In an interview with the Italian newspaper Mediaset Italia, Pope Francis revealed his surprise by the insurrection at the US Capitol: “I was astonished because they are people so disciplined in democracy,” he said. We all want the world to believe that America should not, could not, be defined by these angry insurgents. But we are.
Based on the history that has shaped this country, it’s time to shine a light on our true face. This insurrection makes clear the difference between Black Lives and White Lives in America.
America, this is who we are.
What Senator Ted Cruz called an “assault” and a “despicable act of terrorism,” for us in the Black community, was the reinforcement of several realities that we have known for centuries: that our nation is characterized by white privilege and racist violence.
Never mind, for now, all of the lies and venom waged against Black people (and, basically, any one other than able-bodied white men) over the past four years. What we Blacks saw on January 6th was a group of privileged white (mostly) men illegally storming our nation’s Capitol, disrupting a hallowed democratic process, many of them ending the day back in their comfortable homes.
And it was not shocking.
President-elect Joe Biden and Vice President-elect Kamala Harris pointed out the irony that if the insurgents had been Black, the day would have ended quite differently. The Vice President elect put it clearly, “We have witnessed two systems of justice: One that let the extremists storm the U.S. Capitol yesterday, and another that released tear gas on peaceful protests last summer. It is simply unacceptable.”
The President-elect reinforced this in his press conference by saying, “No one can tell me that if it had been a group of Black Lives Matter protesting yesterday, they wouldn’t have been treated very, very differently than the mob of thugs that stomped the Capitol. We all know that’s true, and it is unacceptable,” Biden said on Thursday.
We all recall the events of last summer when more than 10,000 people took to the streets to draw attention to the Black Lives Matter (BLM) movement in response to the killings of George Floyd and Breonna Taylor. Thousands of Americans—most of whom were Black — suffered from police pepper spray, rubber bullets, tear gas and other brutality. They were captured during primarily peaceful protests partly due to the color of their skin. Jail cells were packed with peaceful protests after hours and during demonstrations. Today, just a handful of White terrorists who stormed the Capitol last week are in jail. We cannot accept this hypocrisy.
We remember the long reign of the Ku Klux Klan that terrorized our families for more than a century. Again, the events of Jan. 6 triggered many Black Americans who have suffered from Post-Traumatic Stress due to white theorists who came with Confederate flags, crosses, ropes, and venom and stormed the Capitol. Just to help us remember who we are. We Black people cannot forget.
Black people remember the 1898 Wilmington massacre in North Carolina, a successful coup d’etat led by Whites that took countless Black lives and gave rise to White mobs. The 1921 Tulsa Massacre trained our unconscious to America’s pro-White system. We will not pretend to forget the murders of several Civil Rights leaders in the 1960s, including the Rev. Dr. Martin Luther King Jr.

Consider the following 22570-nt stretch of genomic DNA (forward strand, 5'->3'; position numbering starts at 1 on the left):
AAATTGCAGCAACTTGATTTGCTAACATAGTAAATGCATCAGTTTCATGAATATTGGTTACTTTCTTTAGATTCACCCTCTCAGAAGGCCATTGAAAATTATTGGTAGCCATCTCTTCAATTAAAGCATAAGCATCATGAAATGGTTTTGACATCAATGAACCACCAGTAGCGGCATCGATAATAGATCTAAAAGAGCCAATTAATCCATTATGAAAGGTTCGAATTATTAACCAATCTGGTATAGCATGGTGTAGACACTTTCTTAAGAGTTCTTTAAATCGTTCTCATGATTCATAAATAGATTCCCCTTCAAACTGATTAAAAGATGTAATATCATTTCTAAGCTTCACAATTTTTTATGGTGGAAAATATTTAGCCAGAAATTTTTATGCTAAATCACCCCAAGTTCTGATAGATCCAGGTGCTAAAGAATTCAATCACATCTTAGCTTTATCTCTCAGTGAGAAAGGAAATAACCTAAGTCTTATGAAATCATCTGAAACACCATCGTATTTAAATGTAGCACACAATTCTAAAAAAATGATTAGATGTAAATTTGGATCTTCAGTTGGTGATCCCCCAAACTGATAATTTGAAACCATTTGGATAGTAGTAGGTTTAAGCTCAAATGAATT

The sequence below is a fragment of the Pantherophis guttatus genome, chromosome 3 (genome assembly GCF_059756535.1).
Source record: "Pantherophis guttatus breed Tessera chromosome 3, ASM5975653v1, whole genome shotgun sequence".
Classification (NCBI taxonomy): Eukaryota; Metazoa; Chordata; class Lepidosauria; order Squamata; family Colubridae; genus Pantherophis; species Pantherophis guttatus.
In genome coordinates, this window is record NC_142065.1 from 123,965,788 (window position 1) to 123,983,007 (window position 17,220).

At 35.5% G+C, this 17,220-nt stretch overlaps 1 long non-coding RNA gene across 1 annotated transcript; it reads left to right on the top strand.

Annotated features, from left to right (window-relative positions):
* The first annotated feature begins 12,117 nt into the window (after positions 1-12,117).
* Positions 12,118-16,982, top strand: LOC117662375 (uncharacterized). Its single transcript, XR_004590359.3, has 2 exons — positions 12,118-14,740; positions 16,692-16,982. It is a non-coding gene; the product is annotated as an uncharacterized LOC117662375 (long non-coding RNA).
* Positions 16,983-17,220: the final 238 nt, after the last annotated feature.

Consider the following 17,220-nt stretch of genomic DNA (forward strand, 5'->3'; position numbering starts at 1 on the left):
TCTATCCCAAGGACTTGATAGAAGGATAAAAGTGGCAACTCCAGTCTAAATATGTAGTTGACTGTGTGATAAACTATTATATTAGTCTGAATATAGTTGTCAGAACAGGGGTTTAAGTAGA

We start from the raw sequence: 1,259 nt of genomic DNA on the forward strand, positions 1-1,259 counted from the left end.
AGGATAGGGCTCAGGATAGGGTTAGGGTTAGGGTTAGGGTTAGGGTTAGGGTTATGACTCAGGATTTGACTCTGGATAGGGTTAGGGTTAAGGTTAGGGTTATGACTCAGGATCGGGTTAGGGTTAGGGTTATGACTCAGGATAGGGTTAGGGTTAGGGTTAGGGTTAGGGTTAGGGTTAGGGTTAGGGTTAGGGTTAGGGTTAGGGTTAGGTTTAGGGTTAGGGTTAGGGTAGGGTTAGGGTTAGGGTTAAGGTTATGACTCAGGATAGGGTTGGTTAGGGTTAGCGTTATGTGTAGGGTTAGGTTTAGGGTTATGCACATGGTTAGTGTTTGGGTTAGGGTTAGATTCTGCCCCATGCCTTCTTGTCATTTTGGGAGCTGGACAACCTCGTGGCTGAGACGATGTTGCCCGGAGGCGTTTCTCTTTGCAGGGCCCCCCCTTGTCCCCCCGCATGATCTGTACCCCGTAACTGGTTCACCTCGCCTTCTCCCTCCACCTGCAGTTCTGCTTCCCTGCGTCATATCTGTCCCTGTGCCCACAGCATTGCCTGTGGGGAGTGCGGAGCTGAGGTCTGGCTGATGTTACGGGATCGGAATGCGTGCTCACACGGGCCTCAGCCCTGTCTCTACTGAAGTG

America, we are invited to give up this self protective instinct of perpetual denial and the lies that distance us from our true history and identity which is deeply colored by racist violence.
As Catholic Christians, we can no longer stand by and witness these atrocities. We can no longer live our lives in denial, claiming these events were an anomaly and do not represent who we are. We can no longer remain silent, as many Catholic clerical leaders do, in the face of these realities. We can no longer passively allow our nation to claim this identity. We must accept the reality that what we saw last week is a true reflection of our identity, and that America is in need of repair.
As Christians, we can channel our emotions towards positive change. What we saw unfold in the Capitol was rage, but the emotion that can move us towards healing in reconciliation is anger. Just as St. Thomas Aquinas said, “Anger is the passion that moves the will to justice.” The more we repress our anger by negating the reality, the more we implicitly participate in the oppressive system that maintains those behaviors in our fragile democracy.
As Fr. Bryan Massingale has explained, truth remains fundamental for justice. Until we acknowledge it, we will be unable to move to the next step for reconciliation and healing. Reconciliation and healing are sine qua non elements for justice. It is difficult to reach those elements without the recognition of our reality. Quoting St. John Paul II, Massingale reminds us, “Truth is the mother, basis, and foundation of justice.”
Perhaps, the truth is that the violent insurrection we witnessed on January 6th is actually the basis of our American identity. Perhaps white terror is America’s DNA, and denial is her identity. Without facing this, we can never change.
Inspired by Childish Gambino I conclude:
‘This is America,’
Stop your denial’ now
White mobs are moving now
The Capitol has been taken now
Look at white people dancing now
Black police are running now
White police are posing with terrorists now
‘This is America’